(Aso Rock, 3am)

‘Get up! You are too weak and lazy.’

‘Madam, it’s 3am! I deserve respect and privacy.’


‘My reputation is in tatters. I bought just 200 cars for first ladies. I named just a street after me. I humbled myself to be a permanent secretary. The media went after me as if I am an armed robber. My media assistant is here sleeping peacefully telling me he deserve respect and privacy.’

‘Madam, I issued strongly-worded press statements grounded in combative ratiocinations and intelligent historical jujitsu.’

‘Shut up. The SSS told me Edidi lane home videos is what you watch all day in office.’

‘I was mapping out president’s media strategy. Oga said…’

‘I am the only Oga of the villa. The rock in Aso Rock. Don’t you dare challenge this patient daughter of lightning who impatiently uses thunder to patiently shave the beards of her enemies. Annoyed with an Ufon tree, I impatiently ordered the whole Ufon forest to be cut down to the last root. Annoyed with Gengeno river, I impatiently asked it to dry up with immediate effect. I wear the trousers in Abuja my husband tie the wrapper. I brought you here to work for me not him.’

‘Kabiyesi ma o!’

‘Good boy. But I want a man of courage, a raging bull charging at my media enemies. Your own newspaper wrote scathing editorial against me. I hired you so that things like this will never come from your end forever.’

‘There is nothing I could do ma. That is how the media works.’

‘Shuuuu? What can’t money do in Nigeria. Tell me? Invite all these disgruntled Lagos editors to Abuja every week. I have told you I have an unlimited access to the Central Bank right from my bedroom.’

‘The editors will use Bola Ige theory for you.’

‘Bola Ige? I thought he was dead.’

‘His ideal lives. Bola Ige urged people to trouser bribes from politicians because it is public money anyway but they should still do the right thing not what the politicians want. The editors being Nigerians too will come and enjoy Abuja, go back and still publish damnations against you.’

‘After taking my money?!’

‘Yes ma.’

‘I’ll have to contact Pastor Rogers and turn him back to Sergeant Rogers.’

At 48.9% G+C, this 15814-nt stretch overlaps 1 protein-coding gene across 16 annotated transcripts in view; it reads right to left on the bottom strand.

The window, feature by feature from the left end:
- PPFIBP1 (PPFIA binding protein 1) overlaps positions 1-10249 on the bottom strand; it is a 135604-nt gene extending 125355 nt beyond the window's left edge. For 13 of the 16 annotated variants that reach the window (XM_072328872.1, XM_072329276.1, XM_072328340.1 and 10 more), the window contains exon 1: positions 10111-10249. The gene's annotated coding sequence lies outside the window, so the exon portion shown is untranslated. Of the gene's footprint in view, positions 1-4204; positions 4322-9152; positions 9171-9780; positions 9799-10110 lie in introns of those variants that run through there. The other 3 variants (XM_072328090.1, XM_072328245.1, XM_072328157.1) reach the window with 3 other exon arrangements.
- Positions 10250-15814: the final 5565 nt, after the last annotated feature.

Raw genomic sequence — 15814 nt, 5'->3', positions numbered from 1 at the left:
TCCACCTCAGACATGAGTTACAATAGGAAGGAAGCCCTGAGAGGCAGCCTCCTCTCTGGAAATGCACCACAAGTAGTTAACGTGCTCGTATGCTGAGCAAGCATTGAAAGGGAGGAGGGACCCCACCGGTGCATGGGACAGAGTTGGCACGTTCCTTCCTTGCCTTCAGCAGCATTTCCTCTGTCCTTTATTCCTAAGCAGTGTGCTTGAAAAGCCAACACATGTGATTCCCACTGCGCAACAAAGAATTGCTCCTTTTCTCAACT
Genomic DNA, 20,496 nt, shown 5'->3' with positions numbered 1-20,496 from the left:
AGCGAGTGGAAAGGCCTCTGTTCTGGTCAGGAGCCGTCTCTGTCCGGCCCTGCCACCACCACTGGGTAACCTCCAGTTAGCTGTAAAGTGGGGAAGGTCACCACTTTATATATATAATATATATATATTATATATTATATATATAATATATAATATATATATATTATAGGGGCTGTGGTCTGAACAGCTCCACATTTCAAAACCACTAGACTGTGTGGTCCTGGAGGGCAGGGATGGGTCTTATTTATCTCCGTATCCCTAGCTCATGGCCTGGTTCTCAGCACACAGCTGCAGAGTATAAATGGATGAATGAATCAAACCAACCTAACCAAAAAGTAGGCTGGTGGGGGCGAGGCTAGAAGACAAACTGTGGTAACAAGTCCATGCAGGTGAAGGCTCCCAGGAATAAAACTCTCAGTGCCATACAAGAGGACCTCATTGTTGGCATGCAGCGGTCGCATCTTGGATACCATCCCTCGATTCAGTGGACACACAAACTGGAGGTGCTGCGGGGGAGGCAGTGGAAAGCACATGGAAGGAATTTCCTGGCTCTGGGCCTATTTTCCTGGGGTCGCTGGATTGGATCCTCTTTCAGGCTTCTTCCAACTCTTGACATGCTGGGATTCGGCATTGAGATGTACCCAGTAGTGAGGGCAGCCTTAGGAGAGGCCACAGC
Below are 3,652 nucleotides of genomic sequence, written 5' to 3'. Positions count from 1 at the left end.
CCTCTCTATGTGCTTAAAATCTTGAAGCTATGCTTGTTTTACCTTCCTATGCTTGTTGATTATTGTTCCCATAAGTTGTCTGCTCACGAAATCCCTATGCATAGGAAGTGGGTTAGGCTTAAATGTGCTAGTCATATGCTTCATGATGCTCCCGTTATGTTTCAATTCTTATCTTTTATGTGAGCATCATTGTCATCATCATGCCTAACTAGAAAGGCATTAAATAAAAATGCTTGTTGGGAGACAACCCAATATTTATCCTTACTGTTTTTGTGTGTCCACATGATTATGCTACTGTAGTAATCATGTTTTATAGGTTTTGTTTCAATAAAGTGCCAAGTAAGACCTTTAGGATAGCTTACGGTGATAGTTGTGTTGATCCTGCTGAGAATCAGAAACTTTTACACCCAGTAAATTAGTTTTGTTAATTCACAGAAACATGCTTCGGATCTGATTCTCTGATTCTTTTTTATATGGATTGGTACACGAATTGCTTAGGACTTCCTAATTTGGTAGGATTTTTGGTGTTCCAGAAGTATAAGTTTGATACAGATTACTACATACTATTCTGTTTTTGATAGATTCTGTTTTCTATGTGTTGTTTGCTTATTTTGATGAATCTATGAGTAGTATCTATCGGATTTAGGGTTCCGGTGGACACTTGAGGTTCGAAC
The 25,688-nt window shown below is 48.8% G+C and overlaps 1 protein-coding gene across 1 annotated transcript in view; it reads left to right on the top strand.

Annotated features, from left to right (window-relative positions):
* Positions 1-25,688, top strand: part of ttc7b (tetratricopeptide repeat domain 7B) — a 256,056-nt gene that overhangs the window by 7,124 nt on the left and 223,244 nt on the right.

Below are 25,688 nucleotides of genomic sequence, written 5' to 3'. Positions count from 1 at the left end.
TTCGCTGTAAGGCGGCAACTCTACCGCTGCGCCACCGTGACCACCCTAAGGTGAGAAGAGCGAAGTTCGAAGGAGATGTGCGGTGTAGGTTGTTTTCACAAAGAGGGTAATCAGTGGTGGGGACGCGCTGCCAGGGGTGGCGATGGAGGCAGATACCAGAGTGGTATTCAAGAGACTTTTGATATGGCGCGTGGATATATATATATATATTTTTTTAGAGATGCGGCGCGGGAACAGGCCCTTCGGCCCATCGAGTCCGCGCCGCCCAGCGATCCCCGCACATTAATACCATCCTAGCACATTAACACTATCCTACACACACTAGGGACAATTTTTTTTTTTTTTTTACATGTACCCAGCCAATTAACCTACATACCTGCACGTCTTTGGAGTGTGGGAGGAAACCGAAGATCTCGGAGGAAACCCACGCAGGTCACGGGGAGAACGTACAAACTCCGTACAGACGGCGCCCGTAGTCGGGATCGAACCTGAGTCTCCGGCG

‘Even during Abacha’s regime, 1000 Chukwumerijes, Ofonagoros, Almustaphas couldn’t suppress the media. With pervasive assassinations and bribes, the media remained unshaken. Without it, you wouldn’t be here today as First Lady. The Nigerian media is one of the strongest in the world.’

‘Good, that is why we must bend it for my interests. It is possible. When I consulted round the country about hiring you as my media assistant, people said it is impossible; that you are a principled and honourable man; that presidents and governors have tried to get you before, you strongly said never. I laughed and told them I am Lady Gbakagbaka , the Oyigiyigi daughter who makes the impossible very easy. See? Here you are today in the office and home I provided. So don’t tell me I cannot put the media too in my pocket.’


‘Don’t but me I am not a patient woman. Be courageous. Like my husband who says he cannot sign this oil licence, he cannot sign that cheque. I tell him, man up and sign. Make these figures heroes by adding more zeroes like the children of a fertile mother who doesn’t care about family planning and sign. I serve a God of billions not mere millions. Even before we were married, when other young men in the village went hunting carrying powerful guns, he carried a mere catapult because he lacked courage. During the village mating festival, he carried chairs for his mates instead of joining them to wrestle for the most beautiful girl in the village. That’s why they called him Egomugomu the village laughing stock.’

‘ Yes ma.’